If you’re a programmer or gamer type, Hello World is a book you’ll enjoy. One might be tempted to say that Hello World is a poor man’s Neal Stephenson novel, but that might connote some deficiency in the writing which does not exist. It’s only that this e-book is to be had for a pittance on Amazon. While the writing and the subject matter does have a more than passing similarity to what you’ll find in Snow Crash, Diamond Age, or even Cryptonomicon, the story is not far future, it’s contemporaneous, and the plot is wholly original.
Hello World gets its name from the output of the first program in Kernighan and Ritchie’s landmark programming book, The C Programming Language. Since that time, it’s a tradition for all programming tutorials, regardless of the language, to start with a program* that when run, prints out,
Fortuna is clearly more than slightly conversant with geek lore and it shows in the unaffected way he weaves technology into Hello World. If you’re a programmer or gamer, you’re sure to appreciate his deft touch. Unlike Jeffrey Deaver’s attempt in The Blue Nowhere, there isn’t a single false note when it comes to describing the tech culture. From this standpoint alone, Hello World is sure to appeal to any Stephenson fan.
But, you don’t have to be a technologist to appreciate this book. Fortuna also does a great job with dialog. His characters have some pretty smart conversations about the nature of things. Here is an excerpt of a conversation between the villain and one of the protagonists, in which he attempts to get her to join him in his evil plot to release a paranoid self-aware bot onto the internet.
Businesses employ severe measures all the time. They fire hundreds of people. They force other business to go under. They pay for legislation. And they shortchange their own employees whenever possible. And those are the legitimate people. Then you have organized crime. They also understand that there are certain requirements that come into play when you need to guarantee the success of a venture. The idea is to remove uncertainty from the equation, because uncertainty carries with it the possibility of failure. To date, our software has been uniquely successful because we’ve been willing to do what it takes to guarantee success. We’ve established the standard in gaming, and thousands of people out there have risen to that standard. To move ahead we need to redefine the model. That means taking things literally out of the box. Off the screen. Off the keyboard. Beyond the mouse. Into the heads and hearts of the gamers themselves.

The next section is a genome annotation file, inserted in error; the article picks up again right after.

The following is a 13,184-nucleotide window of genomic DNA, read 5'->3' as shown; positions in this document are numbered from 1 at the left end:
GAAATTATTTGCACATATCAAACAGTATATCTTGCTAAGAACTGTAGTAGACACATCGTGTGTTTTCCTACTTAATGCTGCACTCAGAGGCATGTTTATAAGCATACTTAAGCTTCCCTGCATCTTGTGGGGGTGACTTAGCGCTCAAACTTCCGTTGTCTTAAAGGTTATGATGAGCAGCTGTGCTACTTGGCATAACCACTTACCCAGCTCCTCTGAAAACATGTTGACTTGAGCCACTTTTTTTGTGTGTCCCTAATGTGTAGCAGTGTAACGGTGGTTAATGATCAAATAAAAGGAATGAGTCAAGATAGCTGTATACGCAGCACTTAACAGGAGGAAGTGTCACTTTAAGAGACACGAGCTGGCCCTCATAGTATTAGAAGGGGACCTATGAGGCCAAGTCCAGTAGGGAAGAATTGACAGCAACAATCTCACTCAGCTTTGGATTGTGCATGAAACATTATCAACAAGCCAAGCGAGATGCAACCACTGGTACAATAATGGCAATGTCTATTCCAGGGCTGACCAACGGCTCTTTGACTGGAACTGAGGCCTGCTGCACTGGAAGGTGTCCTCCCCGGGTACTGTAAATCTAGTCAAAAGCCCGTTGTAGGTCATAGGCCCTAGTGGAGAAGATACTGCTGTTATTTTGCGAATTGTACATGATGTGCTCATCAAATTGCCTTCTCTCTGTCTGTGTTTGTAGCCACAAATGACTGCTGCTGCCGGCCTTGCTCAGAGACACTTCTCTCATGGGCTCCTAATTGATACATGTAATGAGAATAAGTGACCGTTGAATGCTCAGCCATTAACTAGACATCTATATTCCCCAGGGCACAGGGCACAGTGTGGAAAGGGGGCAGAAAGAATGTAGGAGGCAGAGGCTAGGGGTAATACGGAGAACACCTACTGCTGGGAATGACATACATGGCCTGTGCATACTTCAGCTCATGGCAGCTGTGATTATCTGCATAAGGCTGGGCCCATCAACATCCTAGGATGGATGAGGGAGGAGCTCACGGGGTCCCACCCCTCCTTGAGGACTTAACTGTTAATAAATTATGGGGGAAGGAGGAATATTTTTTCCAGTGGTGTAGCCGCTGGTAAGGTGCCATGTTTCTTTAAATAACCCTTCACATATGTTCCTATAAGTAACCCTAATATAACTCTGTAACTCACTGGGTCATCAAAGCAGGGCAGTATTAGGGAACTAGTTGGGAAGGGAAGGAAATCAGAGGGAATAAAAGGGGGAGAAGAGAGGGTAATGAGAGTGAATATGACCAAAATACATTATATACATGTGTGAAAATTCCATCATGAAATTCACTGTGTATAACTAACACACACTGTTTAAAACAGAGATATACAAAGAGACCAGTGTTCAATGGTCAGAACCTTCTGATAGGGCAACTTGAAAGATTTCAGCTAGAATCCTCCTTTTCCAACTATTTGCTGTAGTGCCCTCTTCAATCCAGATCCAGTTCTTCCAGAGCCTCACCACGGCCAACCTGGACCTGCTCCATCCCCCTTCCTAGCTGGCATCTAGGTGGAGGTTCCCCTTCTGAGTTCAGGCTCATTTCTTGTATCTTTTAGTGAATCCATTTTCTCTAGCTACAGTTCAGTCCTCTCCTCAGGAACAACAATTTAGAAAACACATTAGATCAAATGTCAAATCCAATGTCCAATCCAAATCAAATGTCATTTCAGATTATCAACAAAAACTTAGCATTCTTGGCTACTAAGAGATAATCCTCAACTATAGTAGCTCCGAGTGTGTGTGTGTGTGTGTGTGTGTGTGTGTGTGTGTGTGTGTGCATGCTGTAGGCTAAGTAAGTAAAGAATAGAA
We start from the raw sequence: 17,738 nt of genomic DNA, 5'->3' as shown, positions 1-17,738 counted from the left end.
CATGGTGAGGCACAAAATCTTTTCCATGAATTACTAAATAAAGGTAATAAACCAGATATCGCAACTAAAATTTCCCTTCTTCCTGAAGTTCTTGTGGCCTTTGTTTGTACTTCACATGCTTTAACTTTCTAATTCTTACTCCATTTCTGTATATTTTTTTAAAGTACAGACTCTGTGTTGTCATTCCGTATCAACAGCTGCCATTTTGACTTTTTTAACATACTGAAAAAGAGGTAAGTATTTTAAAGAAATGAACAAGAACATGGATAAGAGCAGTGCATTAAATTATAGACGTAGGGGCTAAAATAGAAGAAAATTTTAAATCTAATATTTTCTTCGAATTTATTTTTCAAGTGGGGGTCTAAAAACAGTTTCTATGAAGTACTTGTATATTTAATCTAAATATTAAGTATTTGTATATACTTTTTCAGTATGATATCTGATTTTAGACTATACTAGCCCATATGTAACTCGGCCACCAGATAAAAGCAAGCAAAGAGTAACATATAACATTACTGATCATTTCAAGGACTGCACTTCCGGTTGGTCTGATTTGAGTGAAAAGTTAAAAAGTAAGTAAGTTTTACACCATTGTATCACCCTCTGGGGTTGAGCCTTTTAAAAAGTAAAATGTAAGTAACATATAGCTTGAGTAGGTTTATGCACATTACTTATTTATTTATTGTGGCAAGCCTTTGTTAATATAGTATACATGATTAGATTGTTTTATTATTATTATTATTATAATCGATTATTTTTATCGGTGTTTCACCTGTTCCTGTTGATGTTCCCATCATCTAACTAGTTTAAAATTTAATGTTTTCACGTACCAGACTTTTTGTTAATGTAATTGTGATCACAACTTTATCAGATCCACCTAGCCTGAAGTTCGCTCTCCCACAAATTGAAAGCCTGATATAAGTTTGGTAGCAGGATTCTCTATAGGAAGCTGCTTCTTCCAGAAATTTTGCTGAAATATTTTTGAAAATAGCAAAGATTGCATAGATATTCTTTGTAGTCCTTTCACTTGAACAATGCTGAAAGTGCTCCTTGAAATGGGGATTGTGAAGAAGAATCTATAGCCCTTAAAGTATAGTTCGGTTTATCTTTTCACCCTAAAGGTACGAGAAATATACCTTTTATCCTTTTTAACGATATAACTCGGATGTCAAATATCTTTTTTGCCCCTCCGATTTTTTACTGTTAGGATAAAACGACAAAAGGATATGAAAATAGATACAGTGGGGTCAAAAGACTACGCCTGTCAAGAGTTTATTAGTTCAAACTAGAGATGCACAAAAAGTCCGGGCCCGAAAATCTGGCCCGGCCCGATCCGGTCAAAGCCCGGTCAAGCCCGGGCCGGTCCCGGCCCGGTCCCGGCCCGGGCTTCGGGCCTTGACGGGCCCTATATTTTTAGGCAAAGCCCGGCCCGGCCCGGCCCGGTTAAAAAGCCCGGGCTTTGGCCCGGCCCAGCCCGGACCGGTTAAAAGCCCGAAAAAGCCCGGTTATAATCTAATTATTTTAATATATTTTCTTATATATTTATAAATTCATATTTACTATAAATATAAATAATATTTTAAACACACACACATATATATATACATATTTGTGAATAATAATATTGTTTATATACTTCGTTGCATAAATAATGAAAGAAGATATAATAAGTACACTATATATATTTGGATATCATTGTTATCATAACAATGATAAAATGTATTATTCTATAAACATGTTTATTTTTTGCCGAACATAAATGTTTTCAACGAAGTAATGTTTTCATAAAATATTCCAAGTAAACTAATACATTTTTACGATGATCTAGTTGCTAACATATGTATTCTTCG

Aside from clever and believable dialog, there is a fair amount of tongue in cheek commentary tucked in as subtext in the convolutions of the plot. As one would expect, not all of Fortuna’s characters are likable, but they’re all pretty believable. Fortuna shows them for what they are and even provides a convincing back story for his villain. In depicting this character, Fortuna engages in some fairly unpleasant scenes where the villain and his psycho top-geek conduct sessions in which they try to concoct ever more awful torture scenarios. These conversations are difficult to read and leave mental pictures in the mind of the reader that this reviewer could have done without. But, it’s the difference between saying that such and such a character is a sicko, and giving the reader a glimpse into his mind.
Because of this, and frequent references to some of the more socially maladjusted characters pleasuring themselves (a la Neal Stephenson’s Cryptonomicon), Hello World is not a book suitable for children or those with more delicate sensibilities.
Still, Hello World is an interesting book that gets better the farther one reads. The plot is not predicable and offers some surprising turns along the way. If you like Neal Stephenson’s books, buy Hello World.
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